To build upon our real world write test we also look to see where the write speeds level off. If SLC caching is being utilized, this test will usually show it. Typically, we use HD Tune, a Hard Disk Utility with many functions from error checking, health testing (S.M.A.R.T.), and of course benchmarking. However, with the E12 controller we weren’t able to see a drop in performance when testing the whole span, thus we went on to utilize Iometer.
Similar to HDTune, we weren’t able to see a decline in write performance when testing a 16GB span of the drive’s LBAs. Because of this, we moved on to write to the entire LBA range, which is a bit harsher.
Finally, we see what we have been looking for. Once the drive’s SLC cache was exhausted the write performance dropped to a respectable 1GB/s. From the chart above it looks like the drive will take a dive after 30GB. Some other file drag n’ drop transferring in Windows verifies the result as well.
REPORT ANALYSIS AND FINAL THOUGHTS
The Phison E12 is a marked improvement over its predecessor, the E7. We were able to extract sequential read speeds of over 3.4GB/s and sequential write speeds of over 3.1GB/s in testing. As well, it performed admirably in PCMark 8, both the standard and extended tests. With an average bandwidth of 644MB/s in our standard run, it outperformed most current NVMe drives, although the Samsung Pro models still are top dog. During the PCMark 8 extended run, the E12 displayed some very good consistency and much better performance in heavy workloads than the E7 before it. In AS SSD we were even able to extract over 500K/300K IOPS read/write out of it.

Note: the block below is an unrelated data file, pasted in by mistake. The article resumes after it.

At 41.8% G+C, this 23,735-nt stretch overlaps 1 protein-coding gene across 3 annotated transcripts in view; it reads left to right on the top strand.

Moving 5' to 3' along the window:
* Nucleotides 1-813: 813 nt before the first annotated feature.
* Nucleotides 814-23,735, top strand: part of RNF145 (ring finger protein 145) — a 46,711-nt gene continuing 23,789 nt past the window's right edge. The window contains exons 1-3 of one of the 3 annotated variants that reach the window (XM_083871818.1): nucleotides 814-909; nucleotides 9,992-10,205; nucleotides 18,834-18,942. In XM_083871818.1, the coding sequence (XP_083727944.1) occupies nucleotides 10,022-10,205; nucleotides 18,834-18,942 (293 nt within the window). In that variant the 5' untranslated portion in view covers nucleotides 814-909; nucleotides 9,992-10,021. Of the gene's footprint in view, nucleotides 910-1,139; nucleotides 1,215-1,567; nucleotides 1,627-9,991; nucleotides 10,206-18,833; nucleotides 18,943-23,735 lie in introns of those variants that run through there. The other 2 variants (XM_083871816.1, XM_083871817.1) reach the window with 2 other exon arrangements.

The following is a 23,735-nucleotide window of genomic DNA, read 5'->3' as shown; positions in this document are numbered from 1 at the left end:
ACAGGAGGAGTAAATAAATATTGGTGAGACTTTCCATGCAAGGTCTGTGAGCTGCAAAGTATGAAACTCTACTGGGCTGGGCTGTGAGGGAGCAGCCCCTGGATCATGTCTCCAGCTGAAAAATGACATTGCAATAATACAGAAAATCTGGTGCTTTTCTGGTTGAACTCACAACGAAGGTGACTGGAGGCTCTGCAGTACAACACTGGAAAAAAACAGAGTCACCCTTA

Not only does the Phison E12 offer performance improvements, Phison took note about idle power consumption and how important it is to keep it managed better than they have before. The E12 has greatly improved in that regard. At idle our sample sipped just 84mW on average in its lowest power state. Not only that, but active efficiency has improved over the E7. During our 30GB transfer, our E12 sample ranked as the second most efficient NVMe device we have tested to date. Correlating with the improvement in power consumption, over the course of testing we noticed lower temperatures than we have seen with the previous gen E7 controller, this was especially apparent at idle.
We offer a big thanks to Phison for sending this sample our way so that we could get a close look at their new E12 NVMe controller. Based on our results, this new high-performance PCIe 3.0 x4 NVMe controller is capable of delivering some very promising speeds and should provide customers with a great choice for upcoming SSD options. As the weeks roll by, we are looking forward to seeing any more improvements as we get our hands on some retail products.